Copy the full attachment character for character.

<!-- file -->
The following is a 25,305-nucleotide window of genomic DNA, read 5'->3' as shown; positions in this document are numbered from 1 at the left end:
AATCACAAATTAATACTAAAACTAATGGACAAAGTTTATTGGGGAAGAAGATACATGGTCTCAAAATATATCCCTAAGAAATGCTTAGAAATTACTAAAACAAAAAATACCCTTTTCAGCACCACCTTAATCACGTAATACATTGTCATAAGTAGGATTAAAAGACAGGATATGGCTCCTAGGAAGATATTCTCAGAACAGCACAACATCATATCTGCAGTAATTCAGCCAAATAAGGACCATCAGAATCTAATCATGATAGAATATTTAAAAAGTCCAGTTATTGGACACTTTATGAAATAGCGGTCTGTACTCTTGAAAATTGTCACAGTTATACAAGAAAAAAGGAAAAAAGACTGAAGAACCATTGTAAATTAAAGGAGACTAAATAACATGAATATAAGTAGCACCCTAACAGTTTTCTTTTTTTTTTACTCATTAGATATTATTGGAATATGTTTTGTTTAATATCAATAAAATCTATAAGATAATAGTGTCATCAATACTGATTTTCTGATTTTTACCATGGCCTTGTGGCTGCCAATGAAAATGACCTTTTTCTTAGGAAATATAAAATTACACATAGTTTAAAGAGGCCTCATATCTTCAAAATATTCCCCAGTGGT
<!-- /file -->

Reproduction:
The following is a 25,305-nucleotide window of genomic DNA, read 5'->3' as shown; positions in this document are numbered from 1 at the left end:
AATCACAAATTAATACTAAAACTAATGGACAAAGTTTATTGGGGAAGAAGATACATGGTCTCAAAATATATCCCTAAGAAATGCTTAGAAATTACTAAAACAAAAAATACCCTTTTCAGCACCACCTTAATCACGTAATACATTGTCATAAGTAGGATTAAAAGACAGGATATGGCTCCTAGGAAGATATTCTCAGAACAGCACAACATCATATCTGCAGTAATTCAGCCAAATAAGGACCATCAGAATCTAATCATGATAGAATATTTAAAAAGTCCAGTTATTGGACACTTTATGAAATAGCGGTCTGTACTCTTGAAAATTGTCACAGTTATACAAGAAAAAAGGAAAAAAGACTGAAGAACCATTGTAAATTAAAGGAGACTAAATAACATGAATATAAGTAGCACCCTAACAGTTTTCTTTTTTTTTTACTCATTAGATATTATTGGAATATGTTTTGTTTAATATCAATAAAATCTATAAGATAATAGTGTCATCAATACTGATTTTCTGATTTTTACCATGGCCTTGTGGCTGCCAATGAAAATGACCTTTTTCTTAGGAAATATAAAATTACACATAGTTTAAAGAGGCCTCATATCTTCAAAATATTCCCCAGTGGT